Colonoscopy is a procedure which can be used to detect if there is any swollen or irritated tissue in the body, an ulcer, or if polyps are growing in the bowel. It is involved in the diagnosis of health conditions such as Crohn's disease, diverticular disease, ulcerative colitis, and bowel cancer.
Why Might Someone Need a Colonoscopy?
A person might need a colonoscopy because they have bowel symptoms which the doctor wants to investigate or because of a precautionary bowel cancer screening program. It is a very effective procedure for identifying any issues or areas of concern. A specialist uses a tiny camera that can easily see if there is any irritated tissue or growth across the lining of your large bowel so that they can identify the problem and then remove it if needed.
Preparing for a Colonoscopy
The colonoscopy takes place in a hospital as a day case, which means that you can go home the very same day. You will receive some instructions from the hospital on how to prepare for the colonoscopy.
To let the doctor see everything clearly inside your bowel, it needs to be empty. During a preliminary consultation, your doctor is likely to provide you with strong laxatives which are to be taken a day or an evening before the colonoscopy. Before taking these laxatives, which usually come as a powder, do check the instructions so that you make no mistakes. The laxative will give you diarrhoea; it is a good idea to be at home, where you're most comfortable and with a toilet nearby. After taking the laxative, which in some cases can taste quite unpleasant, you might feel some bloating in your stomach. This is an absolutely normal reaction.
Before going for a colonoscopy, you need to be doing the following things too:
- You must be taking plenty of liquids so that you do not become dehydrated, sip regularly from a bottle of water.
- A couple of days before the procedure, shift to a low-fibre diet and eat the foods recommended to you by a doctor.
- Stop taking iron tablets a week before the procedure.
- You should also refrain from taking any medicines which can affect the way your blood clots.
You will need to inform the hospital about your complete medical condition and the medicines which you take beforehand so that they can prepare for the colonoscopy accordingly.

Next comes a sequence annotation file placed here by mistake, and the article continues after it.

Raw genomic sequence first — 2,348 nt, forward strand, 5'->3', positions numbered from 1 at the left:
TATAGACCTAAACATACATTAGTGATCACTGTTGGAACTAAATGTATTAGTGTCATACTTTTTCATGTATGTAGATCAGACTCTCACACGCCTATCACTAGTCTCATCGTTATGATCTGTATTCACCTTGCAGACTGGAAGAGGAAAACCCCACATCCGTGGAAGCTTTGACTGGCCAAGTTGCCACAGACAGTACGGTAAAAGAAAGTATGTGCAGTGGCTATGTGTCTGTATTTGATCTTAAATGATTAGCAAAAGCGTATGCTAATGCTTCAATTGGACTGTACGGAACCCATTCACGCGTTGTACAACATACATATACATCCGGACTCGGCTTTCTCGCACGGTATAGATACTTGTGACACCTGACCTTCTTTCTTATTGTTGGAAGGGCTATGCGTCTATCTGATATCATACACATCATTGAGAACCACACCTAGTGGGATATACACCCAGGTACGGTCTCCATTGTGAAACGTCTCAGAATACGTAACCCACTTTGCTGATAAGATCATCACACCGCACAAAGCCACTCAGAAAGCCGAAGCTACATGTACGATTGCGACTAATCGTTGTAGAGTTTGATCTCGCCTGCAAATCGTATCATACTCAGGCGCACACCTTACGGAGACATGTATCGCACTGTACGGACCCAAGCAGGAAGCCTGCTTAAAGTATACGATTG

How Is a Colonoscopy Procedure Performed?
The procedure itself doesn't take long and usually takes between half an hour to an hour to perform. A painkiller or a sedative is sometimes offered so that the person might relax and stay comfortable during the entire procedure. The sedative is usually administered through an injection, and if it is strong enough, it can make you feel quite sleepy to help take your mind away from the procedure.
The doctor will ask you to lie on one side with your knees bent close to your chest. Firstly, they will insert their finger into your anus while wearing gloves to inspect the area and then they will gently pass the tiny camera through it. Although the doctor will be using lubricating jelly to make it easier, it may still feel quite uncomfortable for you.
Air is pumped through the pipe into the bowel to inflate it so that the doctor can have a clear view on the inside. If you pass wind, then don't worry because this typically happens. They keep rotating the tip of the camera so that it moves along the curves easily.
The images from the camera appear on a monitor so that the doctor can examine them. The doctor may then ask you to change your position if they need to get a different view from the inside.
Aftercare and Recovery
After the colonoscopy has taken place, your specialist will tell you if they have removed any polyps or have taken any biopsies or not. After the procedure is completed, it is better to take the remaining day off to rest and recover.
Within a few weeks of the procedure, your results will be sent to you. These will carry all the details, and your general physician will receive a copy too so they can discuss the results with you if you have any questions.
Side-effects and Complications
A colonoscopy is generally risk-free, but there are rare cases when it can cause damage to the bowel. One person in every 400 experiences bleeding after the colonoscopy procedure takes place.
In very extreme cases, the colonoscopy can cause a very small tear in your bowel, but this has a likelihood of just one in every 2500 people.
Colonoscopy is an essential procedure to discover any polyps or cancer in the bowel. It can be uncomfortable and leave you lacking energy, but generally, it is helpful in the diagnosis of a lot of dangerous diseases.